tience, and perseverance in labour. The human face is the emblem of prudence, intelligence, benevolence, and compassion. The eagle is a figure of penetration, perception, and elevated affection, soaring beyond earthly things, and contemplating heavenly objects. All these qualities of the four living creatures are a striking representation of what the ministers of the Gospel ought to be. The six wings denote humility and reverence, alacrity and diligence, promptitude and speed, in the Lord's work. The eyes are emblematic of their vigilance and circumspection, in their attention to the commands of God, and in the discharge of the important office with which they were invested. These living creatures are represented as ceasing not, day and night, in adoring and praising God, and saying, “ Holy, “ holy, holy Lord God Almighty, which was, and “ is, and is to come.” It is observable that the angels, the living creatures, and the elders, are all mentioned in distinction from each other. Sometimes these three distinct orders join in one united song of general praise to God; and, whenever this is the case, redemption is not the subject of it. This, indeed, is a song in which the angels cannot join, for,“ verily, Christ took not on him the nature “ of angels." On other occasions the four living creatures, with the elders only, unite in hymns of praise to the triune Jehovah; and then the subject of their songs is redeeming love, or some peculiar blessing of the Gospel of Jesus: for these parties are equally interested in the theme of redemption. In the close of the chapter the four living creatures are represented as giving “ glory, honour, and thanks, “ unto him that sat upon the throne, who liveth for “ ever and ever;" and, at the same time, “ the four “ and twenty elders fall down before him that sat “ on the throne, and worship him that liveth for “ ever and ever; and cast their crowns before the “ throne, saying, Thou art worthy, O Lord, to re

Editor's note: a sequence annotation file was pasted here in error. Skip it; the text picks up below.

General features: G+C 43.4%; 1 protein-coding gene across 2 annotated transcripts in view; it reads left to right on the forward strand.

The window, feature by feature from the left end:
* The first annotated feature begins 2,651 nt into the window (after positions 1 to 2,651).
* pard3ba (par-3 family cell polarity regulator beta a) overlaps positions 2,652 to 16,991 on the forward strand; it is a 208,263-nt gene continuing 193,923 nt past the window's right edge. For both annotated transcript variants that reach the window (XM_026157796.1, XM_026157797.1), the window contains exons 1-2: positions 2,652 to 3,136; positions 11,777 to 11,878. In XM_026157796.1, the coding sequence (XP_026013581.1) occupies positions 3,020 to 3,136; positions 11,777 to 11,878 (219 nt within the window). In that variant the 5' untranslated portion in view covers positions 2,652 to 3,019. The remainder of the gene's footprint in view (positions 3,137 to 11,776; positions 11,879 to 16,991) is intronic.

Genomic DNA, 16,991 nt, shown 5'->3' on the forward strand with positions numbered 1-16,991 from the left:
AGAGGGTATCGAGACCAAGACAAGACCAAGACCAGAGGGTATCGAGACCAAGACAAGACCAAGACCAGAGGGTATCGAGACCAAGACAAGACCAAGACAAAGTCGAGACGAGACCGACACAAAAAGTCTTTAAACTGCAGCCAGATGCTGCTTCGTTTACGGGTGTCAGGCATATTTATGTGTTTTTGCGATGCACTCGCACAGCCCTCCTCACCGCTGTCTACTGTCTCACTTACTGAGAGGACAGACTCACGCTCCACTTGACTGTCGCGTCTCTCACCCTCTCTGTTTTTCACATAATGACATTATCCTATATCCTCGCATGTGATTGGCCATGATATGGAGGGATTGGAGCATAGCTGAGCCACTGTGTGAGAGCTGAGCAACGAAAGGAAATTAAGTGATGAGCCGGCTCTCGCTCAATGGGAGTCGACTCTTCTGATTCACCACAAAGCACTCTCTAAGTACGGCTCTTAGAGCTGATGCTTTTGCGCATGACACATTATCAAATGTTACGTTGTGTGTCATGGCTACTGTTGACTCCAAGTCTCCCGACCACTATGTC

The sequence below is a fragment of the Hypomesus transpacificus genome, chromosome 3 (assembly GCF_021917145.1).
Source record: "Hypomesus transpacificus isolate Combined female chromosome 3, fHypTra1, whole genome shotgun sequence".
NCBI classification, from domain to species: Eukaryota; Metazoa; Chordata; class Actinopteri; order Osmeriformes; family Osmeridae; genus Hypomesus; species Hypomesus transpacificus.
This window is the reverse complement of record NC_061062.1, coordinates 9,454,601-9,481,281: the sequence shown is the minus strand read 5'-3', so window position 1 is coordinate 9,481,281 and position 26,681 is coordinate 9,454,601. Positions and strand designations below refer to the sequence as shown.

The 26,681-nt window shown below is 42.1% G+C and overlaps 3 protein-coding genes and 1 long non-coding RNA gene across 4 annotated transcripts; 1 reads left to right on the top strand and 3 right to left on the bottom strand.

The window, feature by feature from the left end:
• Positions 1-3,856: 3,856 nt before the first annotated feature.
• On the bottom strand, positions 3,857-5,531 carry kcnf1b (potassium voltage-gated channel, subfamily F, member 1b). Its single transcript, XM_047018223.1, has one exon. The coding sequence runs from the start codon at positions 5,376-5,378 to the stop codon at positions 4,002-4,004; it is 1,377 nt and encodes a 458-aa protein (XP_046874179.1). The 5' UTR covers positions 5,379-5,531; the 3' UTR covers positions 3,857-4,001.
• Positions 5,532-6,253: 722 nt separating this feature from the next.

" ceive glory and honour and power; for thou hast “ created all things, and for thy pleasure they are “ and were created." p. The Lord Jesus, having overcome the sharpness of death, hath opened the kingdom of heaven to all believers. Through him the way of access is procured into the holiest of all. There we may now enter by faith; there we shall enter, by our spirits, when we die; and there we shall enter, with our glorified bodies re-united to our sanctified souls, in the last great day. In the mean time let us look up to that peaceful emblem, the rainbow of vivid green, with which the seat of the Redeemer's glory is now surrounded. As the Lord conducts the affairs of his church by his ministers, they are represented in this vision as standing nearer to him than their brethren. Surely this is a circumstance which should lead them to aspire after proportionate pre-eminence in holiness. Happy would it be for the Church, if ministers and people were earnestly to strive to become more like the angels in heaven.-As we are indebted to the triune Jehovah for our present privileges and our future hopes, may we now learn to sing the grateful song of the redeemed; and hereafter may we join the general assembly and church of the first-born in their eternal hallelujahs !

SECTION III. The sealed Book; the Opening of it by the Lamb; ** and the Praises sung by the heavenly Choir on that * Occasion.

soft Windows339903 1199 eu. .} Chap. V. 1714..strain stat 18 S AND I saw in the right hand of him that sat on the throne a book written within, and on the back side